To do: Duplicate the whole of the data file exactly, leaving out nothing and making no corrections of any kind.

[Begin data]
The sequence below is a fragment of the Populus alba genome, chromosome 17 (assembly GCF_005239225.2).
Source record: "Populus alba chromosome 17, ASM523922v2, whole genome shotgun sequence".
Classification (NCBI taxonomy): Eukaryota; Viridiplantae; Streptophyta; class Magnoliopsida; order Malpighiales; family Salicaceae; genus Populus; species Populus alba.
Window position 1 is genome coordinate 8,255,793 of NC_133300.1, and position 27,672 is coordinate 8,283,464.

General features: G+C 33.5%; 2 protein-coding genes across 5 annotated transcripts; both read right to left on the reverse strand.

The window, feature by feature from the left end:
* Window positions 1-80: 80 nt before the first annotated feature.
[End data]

The sequence below is a fragment of the Populus alba genome, chromosome 17 (assembly GCF_005239225.2).
Source record: "Populus alba chromosome 17, ASM523922v2, whole genome shotgun sequence".
Classification (NCBI taxonomy): Eukaryota; Viridiplantae; Streptophyta; class Magnoliopsida; order Malpighiales; family Salicaceae; genus Populus; species Populus alba.
Window position 1 is genome coordinate 8,255,793 of NC_133300.1, and position 27,672 is coordinate 8,283,464.

General features: G+C 33.5%; 2 protein-coding genes across 5 annotated transcripts; both read right to left on the reverse strand.

The window, feature by feature from the left end:
* Window positions 1-80: 80 nt before the first annotated feature.